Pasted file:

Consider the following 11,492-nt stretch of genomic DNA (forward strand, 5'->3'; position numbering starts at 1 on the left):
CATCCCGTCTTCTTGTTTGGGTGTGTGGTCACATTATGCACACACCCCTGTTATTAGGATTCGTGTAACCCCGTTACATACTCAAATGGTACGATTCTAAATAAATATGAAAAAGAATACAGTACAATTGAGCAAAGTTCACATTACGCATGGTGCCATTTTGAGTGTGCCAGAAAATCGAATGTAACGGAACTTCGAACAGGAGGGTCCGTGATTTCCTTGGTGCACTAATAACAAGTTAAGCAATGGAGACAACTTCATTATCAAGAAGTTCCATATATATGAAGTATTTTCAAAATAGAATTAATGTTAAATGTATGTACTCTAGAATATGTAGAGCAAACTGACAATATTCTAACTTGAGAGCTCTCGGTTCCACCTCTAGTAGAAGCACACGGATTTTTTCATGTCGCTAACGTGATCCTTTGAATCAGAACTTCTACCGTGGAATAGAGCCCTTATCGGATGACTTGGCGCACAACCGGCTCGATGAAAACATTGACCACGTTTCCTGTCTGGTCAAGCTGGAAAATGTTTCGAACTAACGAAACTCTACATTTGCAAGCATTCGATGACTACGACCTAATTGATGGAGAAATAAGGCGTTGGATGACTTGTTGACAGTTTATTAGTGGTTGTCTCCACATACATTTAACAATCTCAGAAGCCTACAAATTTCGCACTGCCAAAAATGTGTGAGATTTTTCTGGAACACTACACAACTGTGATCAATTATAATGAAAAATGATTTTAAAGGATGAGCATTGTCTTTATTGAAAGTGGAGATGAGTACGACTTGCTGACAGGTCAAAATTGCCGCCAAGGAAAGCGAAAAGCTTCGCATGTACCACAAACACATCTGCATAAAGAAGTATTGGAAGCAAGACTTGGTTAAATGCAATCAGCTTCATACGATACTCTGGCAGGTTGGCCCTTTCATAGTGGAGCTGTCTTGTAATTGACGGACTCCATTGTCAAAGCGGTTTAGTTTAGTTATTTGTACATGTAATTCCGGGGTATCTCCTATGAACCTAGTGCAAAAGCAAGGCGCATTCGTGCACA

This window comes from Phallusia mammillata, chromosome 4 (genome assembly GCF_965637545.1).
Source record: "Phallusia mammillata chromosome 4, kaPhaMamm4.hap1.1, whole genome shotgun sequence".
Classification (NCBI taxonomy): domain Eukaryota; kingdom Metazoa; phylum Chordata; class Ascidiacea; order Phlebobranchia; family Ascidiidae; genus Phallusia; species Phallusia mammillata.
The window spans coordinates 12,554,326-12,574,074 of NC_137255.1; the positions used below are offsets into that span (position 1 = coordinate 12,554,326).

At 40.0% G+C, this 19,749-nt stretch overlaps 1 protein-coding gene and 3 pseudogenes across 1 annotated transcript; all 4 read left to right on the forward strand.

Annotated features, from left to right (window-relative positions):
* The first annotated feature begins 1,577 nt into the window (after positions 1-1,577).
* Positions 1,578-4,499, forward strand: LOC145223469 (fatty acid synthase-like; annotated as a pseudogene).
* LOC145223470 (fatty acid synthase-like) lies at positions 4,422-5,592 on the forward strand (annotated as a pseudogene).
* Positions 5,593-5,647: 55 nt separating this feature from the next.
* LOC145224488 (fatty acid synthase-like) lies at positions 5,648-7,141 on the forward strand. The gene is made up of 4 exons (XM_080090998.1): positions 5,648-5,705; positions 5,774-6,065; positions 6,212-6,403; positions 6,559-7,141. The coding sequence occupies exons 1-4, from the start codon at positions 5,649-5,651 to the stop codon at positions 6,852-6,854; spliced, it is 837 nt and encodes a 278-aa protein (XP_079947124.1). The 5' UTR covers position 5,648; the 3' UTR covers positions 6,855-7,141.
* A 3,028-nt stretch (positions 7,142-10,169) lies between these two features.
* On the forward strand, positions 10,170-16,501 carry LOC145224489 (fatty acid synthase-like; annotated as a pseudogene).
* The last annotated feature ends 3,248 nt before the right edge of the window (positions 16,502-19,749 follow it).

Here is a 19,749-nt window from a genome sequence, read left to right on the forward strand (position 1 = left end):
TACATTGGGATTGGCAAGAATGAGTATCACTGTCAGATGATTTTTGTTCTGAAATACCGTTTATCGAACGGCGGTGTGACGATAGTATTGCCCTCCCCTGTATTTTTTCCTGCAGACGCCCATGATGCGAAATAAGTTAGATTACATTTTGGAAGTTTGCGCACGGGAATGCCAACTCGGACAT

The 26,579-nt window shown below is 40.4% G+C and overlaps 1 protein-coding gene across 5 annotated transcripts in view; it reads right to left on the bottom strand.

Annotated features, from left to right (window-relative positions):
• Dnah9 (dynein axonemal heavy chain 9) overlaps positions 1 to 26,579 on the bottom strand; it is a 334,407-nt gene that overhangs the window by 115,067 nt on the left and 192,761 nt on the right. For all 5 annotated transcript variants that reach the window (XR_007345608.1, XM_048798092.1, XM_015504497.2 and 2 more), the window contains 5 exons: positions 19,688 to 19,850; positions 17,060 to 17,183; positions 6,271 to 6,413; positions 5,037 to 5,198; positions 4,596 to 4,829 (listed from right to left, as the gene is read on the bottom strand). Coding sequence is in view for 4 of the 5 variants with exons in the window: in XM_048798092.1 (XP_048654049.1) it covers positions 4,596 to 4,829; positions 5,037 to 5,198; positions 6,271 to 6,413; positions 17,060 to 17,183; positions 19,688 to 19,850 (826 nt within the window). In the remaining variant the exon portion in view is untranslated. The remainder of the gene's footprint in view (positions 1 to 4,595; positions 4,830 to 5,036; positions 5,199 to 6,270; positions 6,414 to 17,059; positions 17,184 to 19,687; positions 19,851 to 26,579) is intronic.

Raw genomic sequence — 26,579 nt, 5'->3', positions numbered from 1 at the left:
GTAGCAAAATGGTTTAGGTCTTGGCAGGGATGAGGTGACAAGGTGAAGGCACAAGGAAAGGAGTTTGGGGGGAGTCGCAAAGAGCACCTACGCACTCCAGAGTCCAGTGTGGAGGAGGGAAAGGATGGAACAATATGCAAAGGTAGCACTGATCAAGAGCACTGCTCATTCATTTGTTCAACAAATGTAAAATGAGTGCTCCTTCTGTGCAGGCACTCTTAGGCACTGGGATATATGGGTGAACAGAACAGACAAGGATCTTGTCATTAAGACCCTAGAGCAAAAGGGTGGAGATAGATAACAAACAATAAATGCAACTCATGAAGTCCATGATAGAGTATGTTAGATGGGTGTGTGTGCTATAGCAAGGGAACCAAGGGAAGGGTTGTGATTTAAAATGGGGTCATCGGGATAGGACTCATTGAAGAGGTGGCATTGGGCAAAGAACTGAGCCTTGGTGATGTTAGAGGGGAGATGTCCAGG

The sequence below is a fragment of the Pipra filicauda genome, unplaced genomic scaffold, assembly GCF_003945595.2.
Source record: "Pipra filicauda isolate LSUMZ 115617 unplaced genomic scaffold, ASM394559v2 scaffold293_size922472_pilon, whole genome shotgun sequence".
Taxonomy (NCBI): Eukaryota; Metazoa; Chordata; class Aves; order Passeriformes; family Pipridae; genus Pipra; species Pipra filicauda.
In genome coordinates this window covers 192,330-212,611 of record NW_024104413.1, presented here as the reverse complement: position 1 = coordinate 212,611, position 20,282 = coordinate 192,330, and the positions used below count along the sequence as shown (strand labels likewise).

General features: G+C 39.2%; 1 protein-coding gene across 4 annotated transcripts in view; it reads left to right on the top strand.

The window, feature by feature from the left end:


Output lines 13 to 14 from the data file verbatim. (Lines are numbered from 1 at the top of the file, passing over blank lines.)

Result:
* LOC145224488 (fatty acid synthase-like) lies at positions 5,648-7,141 on the forward strand. The gene is made up of 4 exons (XM_080090998.1): positions 5,648-5,705; positions 5,774-6,065; positions 6,212-6,403; positions 6,559-7,141. The coding sequence occupies exons 1-4, from the start codon at positions 5,649-5,651 to the stop codon at positions 6,852-6,854; spliced, it is 837 nt and encodes a 278-aa protein (XP_079947124.1). The 5' UTR covers position 5,648; the 3' UTR covers positions 6,855-7,141.
* A 3,028-nt stretch (positions 7,142-10,169) lies between these two features.